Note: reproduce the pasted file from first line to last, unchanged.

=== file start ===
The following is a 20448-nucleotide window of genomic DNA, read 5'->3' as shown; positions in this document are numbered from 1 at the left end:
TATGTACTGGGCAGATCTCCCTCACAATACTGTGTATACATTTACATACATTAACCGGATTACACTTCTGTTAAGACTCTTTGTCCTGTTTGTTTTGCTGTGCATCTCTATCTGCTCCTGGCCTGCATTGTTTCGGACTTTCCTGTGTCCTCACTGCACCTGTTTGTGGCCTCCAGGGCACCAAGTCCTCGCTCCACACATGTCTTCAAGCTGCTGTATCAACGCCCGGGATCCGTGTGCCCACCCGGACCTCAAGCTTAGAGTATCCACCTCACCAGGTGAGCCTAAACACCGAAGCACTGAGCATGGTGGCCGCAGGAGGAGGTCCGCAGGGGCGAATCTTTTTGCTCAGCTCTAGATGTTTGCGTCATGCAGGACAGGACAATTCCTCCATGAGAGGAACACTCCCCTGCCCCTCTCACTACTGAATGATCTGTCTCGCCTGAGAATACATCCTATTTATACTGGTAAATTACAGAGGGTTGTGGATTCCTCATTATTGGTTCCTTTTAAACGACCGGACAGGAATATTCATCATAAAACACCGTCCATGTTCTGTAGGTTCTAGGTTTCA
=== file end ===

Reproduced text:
The following is a 20448-nucleotide window of genomic DNA, read 5'->3' as shown; positions in this document are numbered from 1 at the left end:
TATGTACTGGGCAGATCTCCCTCACAATACTGTGTATACATTTACATACATTAACCGGATTACACTTCTGTTAAGACTCTTTGTCCTGTTTGTTTTGCTGTGCATCTCTATCTGCTCCTGGCCTGCATTGTTTCGGACTTTCCTGTGTCCTCACTGCACCTGTTTGTGGCCTCCAGGGCACCAAGTCCTCGCTCCACACATGTCTTCAAGCTGCTGTATCAACGCCCGGGATCCGTGTGCCCACCCGGACCTCAAGCTTAGAGTATCCACCTCACCAGGTGAGCCTAAACACCGAAGCACTGAGCATGGTGGCCGCAGGAGGAGGTCCGCAGGGGCGAATCTTTTTGCTCAGCTCTAGATGTTTGCGTCATGCAGGACAGGACAATTCCTCCATGAGAGGAACACTCCCCTGCCCCTCTCACTACTGAATGATCTGTCTCGCCTGAGAATACATCCTATTTATACTGGTAAATTACAGAGGGTTGTGGATTCCTCATTATTGGTTCCTTTTAAACGACCGGACAGGAATATTCATCATAAAACACCGTCCATGTTCTGTAGGTTCTAGGTTTCA